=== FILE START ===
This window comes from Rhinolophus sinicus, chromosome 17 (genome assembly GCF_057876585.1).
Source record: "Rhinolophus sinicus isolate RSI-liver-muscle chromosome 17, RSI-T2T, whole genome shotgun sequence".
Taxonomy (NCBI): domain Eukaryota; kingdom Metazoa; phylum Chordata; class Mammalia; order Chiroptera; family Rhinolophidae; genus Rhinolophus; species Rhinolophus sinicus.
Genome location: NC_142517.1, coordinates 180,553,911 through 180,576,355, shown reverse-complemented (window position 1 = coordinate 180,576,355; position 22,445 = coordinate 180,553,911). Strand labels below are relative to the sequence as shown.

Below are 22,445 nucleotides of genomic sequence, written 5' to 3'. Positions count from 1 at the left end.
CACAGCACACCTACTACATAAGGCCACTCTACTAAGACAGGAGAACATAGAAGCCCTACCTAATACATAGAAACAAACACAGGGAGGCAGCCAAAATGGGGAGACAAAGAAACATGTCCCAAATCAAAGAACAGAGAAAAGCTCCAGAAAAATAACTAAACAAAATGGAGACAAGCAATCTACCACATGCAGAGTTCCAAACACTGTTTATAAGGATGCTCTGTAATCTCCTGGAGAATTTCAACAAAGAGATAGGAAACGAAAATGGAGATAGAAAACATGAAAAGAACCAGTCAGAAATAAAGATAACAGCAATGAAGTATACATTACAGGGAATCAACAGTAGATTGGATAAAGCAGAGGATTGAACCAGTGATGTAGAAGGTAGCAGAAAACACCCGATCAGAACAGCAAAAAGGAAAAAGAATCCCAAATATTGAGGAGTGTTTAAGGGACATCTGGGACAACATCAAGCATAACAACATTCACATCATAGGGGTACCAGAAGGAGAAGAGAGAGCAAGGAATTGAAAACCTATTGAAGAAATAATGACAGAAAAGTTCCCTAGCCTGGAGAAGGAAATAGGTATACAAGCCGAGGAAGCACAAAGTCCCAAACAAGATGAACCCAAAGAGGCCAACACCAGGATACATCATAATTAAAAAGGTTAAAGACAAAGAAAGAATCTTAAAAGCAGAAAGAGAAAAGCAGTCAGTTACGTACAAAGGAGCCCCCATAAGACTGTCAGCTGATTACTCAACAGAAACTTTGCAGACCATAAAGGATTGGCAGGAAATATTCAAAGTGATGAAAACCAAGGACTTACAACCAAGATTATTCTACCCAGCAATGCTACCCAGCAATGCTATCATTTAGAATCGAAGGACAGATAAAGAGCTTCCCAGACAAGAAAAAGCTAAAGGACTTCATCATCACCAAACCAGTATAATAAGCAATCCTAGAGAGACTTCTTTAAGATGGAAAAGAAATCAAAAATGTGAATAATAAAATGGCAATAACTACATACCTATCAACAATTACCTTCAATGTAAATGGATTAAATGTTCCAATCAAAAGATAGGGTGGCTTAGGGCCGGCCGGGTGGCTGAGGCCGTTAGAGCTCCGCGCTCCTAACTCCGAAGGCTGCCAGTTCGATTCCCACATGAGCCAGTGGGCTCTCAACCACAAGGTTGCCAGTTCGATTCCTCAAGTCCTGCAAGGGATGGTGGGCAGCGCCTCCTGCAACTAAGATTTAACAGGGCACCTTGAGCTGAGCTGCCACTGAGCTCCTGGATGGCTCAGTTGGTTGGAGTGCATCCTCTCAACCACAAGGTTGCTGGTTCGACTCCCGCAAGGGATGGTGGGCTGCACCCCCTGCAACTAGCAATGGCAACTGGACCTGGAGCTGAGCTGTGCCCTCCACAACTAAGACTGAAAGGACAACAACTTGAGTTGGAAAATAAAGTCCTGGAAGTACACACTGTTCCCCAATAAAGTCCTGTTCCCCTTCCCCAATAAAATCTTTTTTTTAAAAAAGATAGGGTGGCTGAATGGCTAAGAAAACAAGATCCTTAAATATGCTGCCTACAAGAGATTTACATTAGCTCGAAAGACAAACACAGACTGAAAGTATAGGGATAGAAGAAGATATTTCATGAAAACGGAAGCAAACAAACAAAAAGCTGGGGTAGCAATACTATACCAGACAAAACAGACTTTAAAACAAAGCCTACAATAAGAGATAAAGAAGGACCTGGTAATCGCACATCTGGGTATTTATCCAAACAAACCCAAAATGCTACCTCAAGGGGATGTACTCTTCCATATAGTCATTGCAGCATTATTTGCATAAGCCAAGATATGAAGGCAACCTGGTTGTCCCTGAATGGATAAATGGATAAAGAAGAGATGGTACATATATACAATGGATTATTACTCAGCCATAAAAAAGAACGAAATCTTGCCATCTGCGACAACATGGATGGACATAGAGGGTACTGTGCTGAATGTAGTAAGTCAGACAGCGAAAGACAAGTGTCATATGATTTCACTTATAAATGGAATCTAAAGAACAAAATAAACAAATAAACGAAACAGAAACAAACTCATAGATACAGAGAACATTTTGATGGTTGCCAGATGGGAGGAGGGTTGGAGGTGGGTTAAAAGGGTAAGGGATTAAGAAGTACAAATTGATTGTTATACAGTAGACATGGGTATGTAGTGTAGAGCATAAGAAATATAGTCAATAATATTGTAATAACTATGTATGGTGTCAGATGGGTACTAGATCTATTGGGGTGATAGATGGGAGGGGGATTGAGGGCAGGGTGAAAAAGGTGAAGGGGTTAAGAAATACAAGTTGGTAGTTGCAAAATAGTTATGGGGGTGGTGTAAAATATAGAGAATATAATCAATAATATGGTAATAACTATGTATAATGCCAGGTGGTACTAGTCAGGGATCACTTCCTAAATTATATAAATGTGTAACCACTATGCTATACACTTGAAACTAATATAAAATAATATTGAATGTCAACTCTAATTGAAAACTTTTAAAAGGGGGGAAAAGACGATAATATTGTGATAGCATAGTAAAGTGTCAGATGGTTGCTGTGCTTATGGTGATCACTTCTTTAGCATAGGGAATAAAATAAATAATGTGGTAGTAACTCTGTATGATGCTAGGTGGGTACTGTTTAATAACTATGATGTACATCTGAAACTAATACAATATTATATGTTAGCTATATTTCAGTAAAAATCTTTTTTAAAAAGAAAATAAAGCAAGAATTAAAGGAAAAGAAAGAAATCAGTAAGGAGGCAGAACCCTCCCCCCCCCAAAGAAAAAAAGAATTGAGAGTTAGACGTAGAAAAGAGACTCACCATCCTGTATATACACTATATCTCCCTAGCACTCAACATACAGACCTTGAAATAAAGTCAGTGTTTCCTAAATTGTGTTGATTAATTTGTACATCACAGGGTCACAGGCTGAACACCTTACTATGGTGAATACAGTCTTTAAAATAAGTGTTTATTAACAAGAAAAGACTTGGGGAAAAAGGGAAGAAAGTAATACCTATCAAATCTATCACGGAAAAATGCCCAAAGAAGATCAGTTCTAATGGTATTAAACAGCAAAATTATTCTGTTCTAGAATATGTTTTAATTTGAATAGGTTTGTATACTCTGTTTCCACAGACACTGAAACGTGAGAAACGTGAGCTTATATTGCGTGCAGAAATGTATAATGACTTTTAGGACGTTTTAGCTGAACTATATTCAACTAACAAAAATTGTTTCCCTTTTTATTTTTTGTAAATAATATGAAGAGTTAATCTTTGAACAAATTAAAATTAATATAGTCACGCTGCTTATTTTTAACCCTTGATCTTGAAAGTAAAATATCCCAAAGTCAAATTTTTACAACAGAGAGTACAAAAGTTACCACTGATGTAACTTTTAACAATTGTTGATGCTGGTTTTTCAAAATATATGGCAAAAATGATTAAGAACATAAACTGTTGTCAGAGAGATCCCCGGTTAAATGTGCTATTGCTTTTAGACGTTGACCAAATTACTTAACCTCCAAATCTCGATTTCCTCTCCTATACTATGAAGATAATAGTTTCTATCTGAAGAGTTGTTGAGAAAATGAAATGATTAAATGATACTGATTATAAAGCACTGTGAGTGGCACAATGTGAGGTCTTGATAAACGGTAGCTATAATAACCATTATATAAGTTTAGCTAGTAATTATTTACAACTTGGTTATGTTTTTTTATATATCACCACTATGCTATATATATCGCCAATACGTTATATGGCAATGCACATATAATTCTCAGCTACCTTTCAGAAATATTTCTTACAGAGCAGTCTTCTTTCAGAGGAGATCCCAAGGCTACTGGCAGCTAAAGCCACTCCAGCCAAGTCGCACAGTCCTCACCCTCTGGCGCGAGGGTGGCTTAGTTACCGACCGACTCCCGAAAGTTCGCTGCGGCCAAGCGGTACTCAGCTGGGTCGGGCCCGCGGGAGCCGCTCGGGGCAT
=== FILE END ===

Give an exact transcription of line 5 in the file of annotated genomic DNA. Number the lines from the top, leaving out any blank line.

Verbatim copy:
Below are 22,445 nucleotides of genomic sequence, written 5' to 3'. Positions count from 1 at the left end.